Low framerate in VR is not just a visual annoyance, but can also cause physical discomfort and even sickness. Your graphics card failing to deliver a framerate as fast as the headset’s refresh rate can be incredibly frustrating.
To help combat this problem, in late 2016 Oculus introduced Asynchronous SpaceWarp (ASW) for the Rift. When you’re not meeting (or near) 90FPS in VR, ASW kicks in automatically. ASW forces the running game/app to render at 45FPS, then generates a synthetic frame in between each real frame extrapolating from image and the headset tracking data for a total of 90FPS. Half the frames are “real” and half are “synthetic”. Whenever your graphics card has enough free resources to achieve 90FPS normally, ASW automatically disengages and you return to true 90FPS.
ASW is generally regarded as preferable to dropped frames, however, since it works by extrapolating based on the color and shapes in the frame, it can sometimes introduce distracting visual artifacts.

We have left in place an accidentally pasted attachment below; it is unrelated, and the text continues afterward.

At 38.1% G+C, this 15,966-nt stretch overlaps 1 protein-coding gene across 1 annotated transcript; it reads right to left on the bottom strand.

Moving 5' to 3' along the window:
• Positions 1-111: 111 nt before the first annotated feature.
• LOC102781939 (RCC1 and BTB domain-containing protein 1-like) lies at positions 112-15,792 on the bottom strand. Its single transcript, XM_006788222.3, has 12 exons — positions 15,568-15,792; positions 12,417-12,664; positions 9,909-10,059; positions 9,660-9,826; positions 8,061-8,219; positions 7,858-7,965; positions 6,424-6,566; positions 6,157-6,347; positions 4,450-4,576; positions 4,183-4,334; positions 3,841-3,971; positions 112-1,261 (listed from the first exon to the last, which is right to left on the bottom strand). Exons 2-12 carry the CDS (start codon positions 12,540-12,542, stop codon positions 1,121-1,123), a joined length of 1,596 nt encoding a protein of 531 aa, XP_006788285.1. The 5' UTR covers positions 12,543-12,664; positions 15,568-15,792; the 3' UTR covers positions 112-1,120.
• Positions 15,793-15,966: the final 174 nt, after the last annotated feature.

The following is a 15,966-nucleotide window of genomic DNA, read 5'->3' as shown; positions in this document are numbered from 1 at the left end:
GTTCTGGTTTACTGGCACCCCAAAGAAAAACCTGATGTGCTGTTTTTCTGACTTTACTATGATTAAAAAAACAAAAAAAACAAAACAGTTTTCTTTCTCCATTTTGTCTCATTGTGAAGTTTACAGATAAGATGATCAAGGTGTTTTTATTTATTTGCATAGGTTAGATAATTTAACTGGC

At the Connect 5 conference, Oculus introduced ASW 2.0. ASW 2.0 still uses the color and shape information of the frame, but now uses the depth information too (provided by the game/app). The new algorithm, powered by this depth information, should offer the same benefits of ASW 1.0 but now with fewer artifacts.
The caveat to ASW 2.0 however is that it requires the app to submit its depth feed, whereas ASW 1.0 worked without any developer support needed. In Unity, this can be done with a checkbox, and in Unreal Engine it is now enabled by default. For games which use custom engines, ASW 2.0 could require significant effort on the developer’s part.
If major developers support it, ASW 2.0 could be a huge benefit for Rift owners with lower-end PCs, and allow those with high-end PCs to play demanding games like simulators without the judder such games often exhibit.